I sit at the edge of my bed, staring out into the darkness splashed across the golf course behind our home. Resting my feet upon the heat register, I inhale the warm, spring air, metallic and lilac through the screen. The house is calm as the cats chase one another down the hallway, awakening the floorboards, creaking and whining as they make their way toward my room. Yeti, a giant, longhaired calico climbs into my lap, purring soft and sweet. “Hi kitty,” I say. I listen as my daughter, Elsa sighs and babbles in her sleep and wonder what she is dreaming about. Tonight, like most nights, I remain awake to wrestle with my loneliness. I rest my head in the palm of my hands and stare out the window at the brilliant pathways above in search of answers. I wish I could disappear into the sea of light. But I don’t. Instead, I lay back against the smooth, cool linen to reach for someone who isn’t there. A year has passed since he left and I am anxious for our family to be together again.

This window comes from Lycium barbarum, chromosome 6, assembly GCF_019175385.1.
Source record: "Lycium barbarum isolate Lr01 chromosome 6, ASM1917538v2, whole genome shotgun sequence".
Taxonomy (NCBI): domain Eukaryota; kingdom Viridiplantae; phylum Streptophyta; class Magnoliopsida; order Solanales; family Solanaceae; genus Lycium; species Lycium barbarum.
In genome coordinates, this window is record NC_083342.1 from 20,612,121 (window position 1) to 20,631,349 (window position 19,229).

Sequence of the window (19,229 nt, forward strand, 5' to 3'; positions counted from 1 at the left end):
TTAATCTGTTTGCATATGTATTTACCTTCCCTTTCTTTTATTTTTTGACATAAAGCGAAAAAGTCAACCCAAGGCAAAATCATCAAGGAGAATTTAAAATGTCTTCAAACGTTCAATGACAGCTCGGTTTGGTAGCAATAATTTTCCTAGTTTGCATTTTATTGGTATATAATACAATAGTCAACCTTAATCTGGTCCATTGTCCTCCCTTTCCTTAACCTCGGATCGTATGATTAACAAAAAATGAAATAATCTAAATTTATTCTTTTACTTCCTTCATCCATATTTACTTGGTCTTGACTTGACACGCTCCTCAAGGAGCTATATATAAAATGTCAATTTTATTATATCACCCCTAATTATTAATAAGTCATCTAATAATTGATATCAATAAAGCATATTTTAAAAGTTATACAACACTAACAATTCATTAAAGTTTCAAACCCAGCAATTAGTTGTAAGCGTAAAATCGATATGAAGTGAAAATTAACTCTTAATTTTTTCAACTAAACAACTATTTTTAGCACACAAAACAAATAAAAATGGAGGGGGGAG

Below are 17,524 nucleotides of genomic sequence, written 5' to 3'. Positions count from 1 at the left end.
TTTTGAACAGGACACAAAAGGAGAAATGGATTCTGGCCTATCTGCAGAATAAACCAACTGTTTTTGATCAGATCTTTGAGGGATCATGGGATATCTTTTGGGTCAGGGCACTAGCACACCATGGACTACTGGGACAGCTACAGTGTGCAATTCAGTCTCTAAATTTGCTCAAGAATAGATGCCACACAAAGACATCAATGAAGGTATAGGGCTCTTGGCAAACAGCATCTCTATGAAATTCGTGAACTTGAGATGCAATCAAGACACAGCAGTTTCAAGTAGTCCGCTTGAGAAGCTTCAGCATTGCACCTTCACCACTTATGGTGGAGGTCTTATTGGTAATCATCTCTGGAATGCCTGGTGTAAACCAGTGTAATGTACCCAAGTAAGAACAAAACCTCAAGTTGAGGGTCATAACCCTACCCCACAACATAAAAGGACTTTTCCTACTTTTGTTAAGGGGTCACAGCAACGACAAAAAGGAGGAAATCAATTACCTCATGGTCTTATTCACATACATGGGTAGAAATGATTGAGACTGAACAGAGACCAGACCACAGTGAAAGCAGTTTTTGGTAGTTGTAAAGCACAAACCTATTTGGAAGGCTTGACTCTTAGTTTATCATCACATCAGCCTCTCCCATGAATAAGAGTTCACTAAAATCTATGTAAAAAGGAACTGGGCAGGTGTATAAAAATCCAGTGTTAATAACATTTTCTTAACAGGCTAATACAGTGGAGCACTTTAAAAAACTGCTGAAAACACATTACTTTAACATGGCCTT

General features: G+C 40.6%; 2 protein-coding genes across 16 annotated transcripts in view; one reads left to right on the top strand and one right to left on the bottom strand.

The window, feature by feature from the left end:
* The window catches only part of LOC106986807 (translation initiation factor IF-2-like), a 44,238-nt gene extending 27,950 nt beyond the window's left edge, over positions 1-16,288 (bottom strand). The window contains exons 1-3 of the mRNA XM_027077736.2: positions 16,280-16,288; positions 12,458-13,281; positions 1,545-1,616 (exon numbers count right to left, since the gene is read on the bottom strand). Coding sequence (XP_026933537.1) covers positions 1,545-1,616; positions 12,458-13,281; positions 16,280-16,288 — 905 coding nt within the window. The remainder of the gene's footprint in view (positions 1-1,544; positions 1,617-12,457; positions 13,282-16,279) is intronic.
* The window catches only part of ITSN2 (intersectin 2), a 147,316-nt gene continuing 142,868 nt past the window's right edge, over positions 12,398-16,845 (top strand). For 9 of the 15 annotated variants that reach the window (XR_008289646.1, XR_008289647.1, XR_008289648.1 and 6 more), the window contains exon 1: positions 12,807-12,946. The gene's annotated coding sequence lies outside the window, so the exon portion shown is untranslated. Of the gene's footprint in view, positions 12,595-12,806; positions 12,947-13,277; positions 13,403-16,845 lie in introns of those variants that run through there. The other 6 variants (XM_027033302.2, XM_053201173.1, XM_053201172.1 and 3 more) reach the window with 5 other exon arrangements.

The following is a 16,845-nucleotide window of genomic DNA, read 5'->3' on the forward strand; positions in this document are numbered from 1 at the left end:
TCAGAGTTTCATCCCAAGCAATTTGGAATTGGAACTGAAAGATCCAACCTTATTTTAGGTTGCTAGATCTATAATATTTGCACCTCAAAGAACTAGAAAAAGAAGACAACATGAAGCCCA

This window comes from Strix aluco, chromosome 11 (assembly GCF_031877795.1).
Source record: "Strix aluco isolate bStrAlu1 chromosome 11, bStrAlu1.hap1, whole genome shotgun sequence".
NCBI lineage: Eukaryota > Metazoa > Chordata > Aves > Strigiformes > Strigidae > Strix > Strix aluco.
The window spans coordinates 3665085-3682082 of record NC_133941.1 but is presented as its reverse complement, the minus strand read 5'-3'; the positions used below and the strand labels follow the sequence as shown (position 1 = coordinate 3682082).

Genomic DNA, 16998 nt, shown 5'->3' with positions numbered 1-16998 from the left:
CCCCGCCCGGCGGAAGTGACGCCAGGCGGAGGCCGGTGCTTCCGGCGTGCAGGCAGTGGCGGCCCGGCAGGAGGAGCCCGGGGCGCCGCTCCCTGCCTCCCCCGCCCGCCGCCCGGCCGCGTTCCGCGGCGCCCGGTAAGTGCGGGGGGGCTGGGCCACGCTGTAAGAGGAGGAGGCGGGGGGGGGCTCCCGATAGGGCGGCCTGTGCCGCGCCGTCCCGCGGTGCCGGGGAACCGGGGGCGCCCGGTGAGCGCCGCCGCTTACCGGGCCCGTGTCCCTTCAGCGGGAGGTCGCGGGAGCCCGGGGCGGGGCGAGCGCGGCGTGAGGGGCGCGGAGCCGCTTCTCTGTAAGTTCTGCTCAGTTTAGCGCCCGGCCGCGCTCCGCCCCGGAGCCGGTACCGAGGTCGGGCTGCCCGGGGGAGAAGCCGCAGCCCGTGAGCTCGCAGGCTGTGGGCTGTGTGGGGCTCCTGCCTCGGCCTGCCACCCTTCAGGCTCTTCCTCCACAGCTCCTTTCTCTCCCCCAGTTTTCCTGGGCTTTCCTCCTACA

We had gone to lunch to discuss his deployment and ended up walking around a Kmart in search of an exersaucer, but our mission, on so many levels had been unsuccessful. Afterward, we sat in the car in front of my office, neither of us saying anything. I was full of a rage that I cannot remember ever feeling before or since. I knew he wanted me to get out, to leave him in peace, but I couldn’t make myself do it. I looked at the dust caked to the dashboard and it irritated me that he hadn’t cleaned the car. “How can you not see how hard this is for me?” I asked. “I can’t believe this is happening. This is so like you. Not that you’d know anything about raising her. I do it by myself anyway.” I was dramatizing the truth about our 7-month old, but I turned to him as I said this, an indictment on his apparent inability to provide for us. I wanted to drive a stake into the heart of virility. He said nothing. “Aren’t you going to say something?” I took a breath before, “and when was the last time you cleaned your car? It’s disgusting.” I wiped my finger across the dusty film to reveal the clean blue patina beneath.